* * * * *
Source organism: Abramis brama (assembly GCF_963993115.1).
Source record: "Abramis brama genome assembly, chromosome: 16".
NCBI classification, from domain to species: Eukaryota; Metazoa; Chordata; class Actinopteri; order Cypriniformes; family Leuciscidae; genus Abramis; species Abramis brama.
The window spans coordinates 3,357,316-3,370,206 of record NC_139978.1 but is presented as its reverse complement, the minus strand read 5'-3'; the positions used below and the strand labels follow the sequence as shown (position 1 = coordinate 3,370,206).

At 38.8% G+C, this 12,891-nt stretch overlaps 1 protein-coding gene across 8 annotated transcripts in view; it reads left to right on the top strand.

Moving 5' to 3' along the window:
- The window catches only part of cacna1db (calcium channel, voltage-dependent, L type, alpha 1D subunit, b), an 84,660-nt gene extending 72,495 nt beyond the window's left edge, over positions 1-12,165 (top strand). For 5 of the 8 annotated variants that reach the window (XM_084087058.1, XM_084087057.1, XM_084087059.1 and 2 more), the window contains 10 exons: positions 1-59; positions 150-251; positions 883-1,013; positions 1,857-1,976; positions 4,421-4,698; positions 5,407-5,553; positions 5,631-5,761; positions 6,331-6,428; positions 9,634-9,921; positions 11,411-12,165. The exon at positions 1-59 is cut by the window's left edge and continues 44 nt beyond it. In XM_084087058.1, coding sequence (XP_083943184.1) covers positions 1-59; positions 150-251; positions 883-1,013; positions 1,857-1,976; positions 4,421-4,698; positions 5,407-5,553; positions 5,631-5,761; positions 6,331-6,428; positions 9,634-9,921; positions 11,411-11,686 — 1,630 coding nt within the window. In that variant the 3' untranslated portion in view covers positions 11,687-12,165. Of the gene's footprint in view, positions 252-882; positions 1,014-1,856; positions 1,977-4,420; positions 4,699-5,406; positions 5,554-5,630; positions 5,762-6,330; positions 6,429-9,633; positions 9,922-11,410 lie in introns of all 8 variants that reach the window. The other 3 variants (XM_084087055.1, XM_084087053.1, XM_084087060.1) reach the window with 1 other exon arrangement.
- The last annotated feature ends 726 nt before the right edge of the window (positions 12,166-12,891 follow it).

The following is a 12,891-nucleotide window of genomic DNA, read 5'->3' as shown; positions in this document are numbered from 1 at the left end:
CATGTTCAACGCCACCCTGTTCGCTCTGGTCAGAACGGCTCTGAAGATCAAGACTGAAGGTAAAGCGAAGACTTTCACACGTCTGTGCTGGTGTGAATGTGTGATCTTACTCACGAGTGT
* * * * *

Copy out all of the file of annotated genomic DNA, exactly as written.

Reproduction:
Source organism: Abramis brama (assembly GCF_963993115.1).
Source record: "Abramis brama genome assembly, chromosome: 16".
NCBI classification, from domain to species: Eukaryota; Metazoa; Chordata; class Actinopteri; order Cypriniformes; family Leuciscidae; genus Abramis; species Abramis brama.
The window spans coordinates 3,357,316-3,370,206 of record NC_139978.1 but is presented as its reverse complement, the minus strand read 5'-3'; the positions used below and the strand labels follow the sequence as shown (position 1 = coordinate 3,370,206).

At 38.8% G+C, this 12,891-nt stretch overlaps 1 protein-coding gene across 8 annotated transcripts in view; it reads left to right on the top strand.

Moving 5' to 3' along the window:
- The window catches only part of cacna1db (calcium channel, voltage-dependent, L type, alpha 1D subunit, b), an 84,660-nt gene extending 72,495 nt beyond the window's left edge, over positions 1-12,165 (top strand). For 5 of the 8 annotated variants that reach the window (XM_084087058.1, XM_084087057.1, XM_084087059.1 and 2 more), the window contains 10 exons: positions 1-59; positions 150-251; positions 883-1,013; positions 1,857-1,976; positions 4,421-4,698; positions 5,407-5,553; positions 5,631-5,761; positions 6,331-6,428; positions 9,634-9,921; positions 11,411-12,165. The exon at positions 1-59 is cut by the window's left edge and continues 44 nt beyond it. In XM_084087058.1, coding sequence (XP_083943184.1) covers positions 1-59; positions 150-251; positions 883-1,013; positions 1,857-1,976; positions 4,421-4,698; positions 5,407-5,553; positions 5,631-5,761; positions 6,331-6,428; positions 9,634-9,921; positions 11,411-11,686 — 1,630 coding nt within the window. In that variant the 3' untranslated portion in view covers positions 11,687-12,165. Of the gene's footprint in view, positions 252-882; positions 1,014-1,856; positions 1,977-4,420; positions 4,699-5,406; positions 5,554-5,630; positions 5,762-6,330; positions 6,429-9,633; positions 9,922-11,410 lie in introns of all 8 variants that reach the window. The other 3 variants (XM_084087055.1, XM_084087053.1, XM_084087060.1) reach the window with 1 other exon arrangement.
- The last annotated feature ends 726 nt before the right edge of the window (positions 12,166-12,891 follow it).

The following is a 12,891-nucleotide window of genomic DNA, read 5'->3' as shown; positions in this document are numbered from 1 at the left end:
CATGTTCAACGCCACCCTGTTCGCTCTGGTCAGAACGGCTCTGAAGATCAAGACTGAAGGTAAAGCGAAGACTTTCACACGTCTGTGCTGGTGTGAATGTGTGATCTTACTCACGAGTGT